Learning about riding motorcycles is not a choice, it is mandatory.  Further, the need for continuing education lasts for your entire riding career.

How much time did you spend learning this year?  What will you learn in 2013?  What will you learn today?

More good news – these are all classes where the homework is fun.

Copyright 2012                                           David Preston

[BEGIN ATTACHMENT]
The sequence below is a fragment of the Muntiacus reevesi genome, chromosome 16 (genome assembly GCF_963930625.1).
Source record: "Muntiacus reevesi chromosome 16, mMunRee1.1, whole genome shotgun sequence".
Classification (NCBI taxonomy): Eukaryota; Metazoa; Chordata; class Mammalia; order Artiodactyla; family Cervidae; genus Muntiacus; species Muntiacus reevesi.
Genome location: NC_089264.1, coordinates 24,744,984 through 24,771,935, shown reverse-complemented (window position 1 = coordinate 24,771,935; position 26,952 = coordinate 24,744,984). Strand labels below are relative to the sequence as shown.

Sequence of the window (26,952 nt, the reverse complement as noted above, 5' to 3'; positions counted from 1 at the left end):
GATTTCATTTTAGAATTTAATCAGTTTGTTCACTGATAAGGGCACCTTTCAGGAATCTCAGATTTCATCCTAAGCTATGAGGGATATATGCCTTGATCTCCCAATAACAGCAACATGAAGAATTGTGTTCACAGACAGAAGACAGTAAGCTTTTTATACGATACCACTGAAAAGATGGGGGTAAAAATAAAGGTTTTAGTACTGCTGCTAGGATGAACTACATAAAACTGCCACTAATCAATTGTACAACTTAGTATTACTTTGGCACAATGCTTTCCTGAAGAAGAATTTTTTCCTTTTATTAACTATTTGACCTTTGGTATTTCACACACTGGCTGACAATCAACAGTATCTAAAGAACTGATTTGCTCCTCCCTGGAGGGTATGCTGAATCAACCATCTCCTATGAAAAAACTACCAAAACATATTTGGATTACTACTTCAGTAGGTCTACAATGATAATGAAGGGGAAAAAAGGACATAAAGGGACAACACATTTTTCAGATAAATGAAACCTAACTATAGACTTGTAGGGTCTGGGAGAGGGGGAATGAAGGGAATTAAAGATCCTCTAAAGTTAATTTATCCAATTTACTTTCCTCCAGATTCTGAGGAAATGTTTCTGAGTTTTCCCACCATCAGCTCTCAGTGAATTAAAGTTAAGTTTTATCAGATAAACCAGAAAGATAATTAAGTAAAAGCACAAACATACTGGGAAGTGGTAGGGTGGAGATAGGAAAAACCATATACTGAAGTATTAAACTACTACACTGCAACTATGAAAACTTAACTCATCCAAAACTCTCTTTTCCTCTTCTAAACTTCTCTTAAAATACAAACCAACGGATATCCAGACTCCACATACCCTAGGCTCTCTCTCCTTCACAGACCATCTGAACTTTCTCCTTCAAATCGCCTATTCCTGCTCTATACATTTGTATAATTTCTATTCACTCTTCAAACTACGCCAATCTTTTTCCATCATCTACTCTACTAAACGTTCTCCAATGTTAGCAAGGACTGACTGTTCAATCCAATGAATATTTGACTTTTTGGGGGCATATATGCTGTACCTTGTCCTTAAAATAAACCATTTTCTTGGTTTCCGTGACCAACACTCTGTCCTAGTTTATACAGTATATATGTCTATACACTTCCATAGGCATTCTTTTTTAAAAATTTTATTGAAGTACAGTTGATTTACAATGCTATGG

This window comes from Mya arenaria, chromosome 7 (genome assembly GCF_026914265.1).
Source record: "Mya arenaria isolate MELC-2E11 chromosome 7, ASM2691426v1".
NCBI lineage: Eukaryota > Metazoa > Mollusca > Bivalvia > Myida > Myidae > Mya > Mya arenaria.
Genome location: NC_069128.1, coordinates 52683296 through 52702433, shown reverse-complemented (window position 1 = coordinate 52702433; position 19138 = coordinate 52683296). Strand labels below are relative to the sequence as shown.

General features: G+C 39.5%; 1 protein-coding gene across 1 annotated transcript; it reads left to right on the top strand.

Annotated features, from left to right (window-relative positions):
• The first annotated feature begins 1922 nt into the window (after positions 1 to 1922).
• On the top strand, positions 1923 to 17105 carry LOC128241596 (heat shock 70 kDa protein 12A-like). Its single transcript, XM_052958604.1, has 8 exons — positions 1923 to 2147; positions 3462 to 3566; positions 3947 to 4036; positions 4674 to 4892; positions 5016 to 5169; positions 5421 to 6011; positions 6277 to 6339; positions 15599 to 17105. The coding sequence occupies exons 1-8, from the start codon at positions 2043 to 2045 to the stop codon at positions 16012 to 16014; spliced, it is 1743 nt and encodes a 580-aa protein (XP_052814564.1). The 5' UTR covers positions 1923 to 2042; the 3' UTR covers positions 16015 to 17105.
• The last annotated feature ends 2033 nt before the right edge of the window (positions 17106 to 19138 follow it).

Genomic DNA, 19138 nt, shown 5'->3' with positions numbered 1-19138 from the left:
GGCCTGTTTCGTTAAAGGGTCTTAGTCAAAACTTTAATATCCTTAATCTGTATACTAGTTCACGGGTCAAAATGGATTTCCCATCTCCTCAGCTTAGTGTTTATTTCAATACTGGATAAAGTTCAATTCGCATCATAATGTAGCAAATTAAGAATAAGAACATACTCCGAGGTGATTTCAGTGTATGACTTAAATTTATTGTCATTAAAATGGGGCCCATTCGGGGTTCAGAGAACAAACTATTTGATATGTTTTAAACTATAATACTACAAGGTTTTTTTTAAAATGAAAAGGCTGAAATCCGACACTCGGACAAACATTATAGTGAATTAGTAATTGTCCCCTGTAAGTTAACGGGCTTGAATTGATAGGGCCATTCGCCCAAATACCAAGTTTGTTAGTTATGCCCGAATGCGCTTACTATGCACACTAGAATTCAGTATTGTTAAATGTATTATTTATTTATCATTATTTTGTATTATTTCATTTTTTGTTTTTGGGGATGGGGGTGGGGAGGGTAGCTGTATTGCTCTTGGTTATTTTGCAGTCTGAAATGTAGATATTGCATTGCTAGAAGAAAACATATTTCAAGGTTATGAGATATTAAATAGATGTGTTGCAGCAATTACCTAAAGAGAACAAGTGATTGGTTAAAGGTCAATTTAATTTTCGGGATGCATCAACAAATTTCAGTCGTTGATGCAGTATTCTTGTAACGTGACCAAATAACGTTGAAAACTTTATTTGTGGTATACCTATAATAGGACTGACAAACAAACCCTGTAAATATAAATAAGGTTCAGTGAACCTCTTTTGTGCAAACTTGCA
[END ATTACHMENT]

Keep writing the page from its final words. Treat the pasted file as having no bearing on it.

About david

I am a 69 year old motorsports nut who lives in Bothell, Washington. After a 31 year career as an English teacher, I segued into a self-created job in the motorsports business. Now retired, I was involved in customer relations for Ride West BMW in Seattle, after almost 10 years of similar work for the Cycle Barn MotorSports Group. I have been married forever and have two grown children. I own, at the current time, a Triumph Bonneville T 120 , a Triumph Thruxton, a Fiat 500S and a VW Tiguan. What else would you like to know?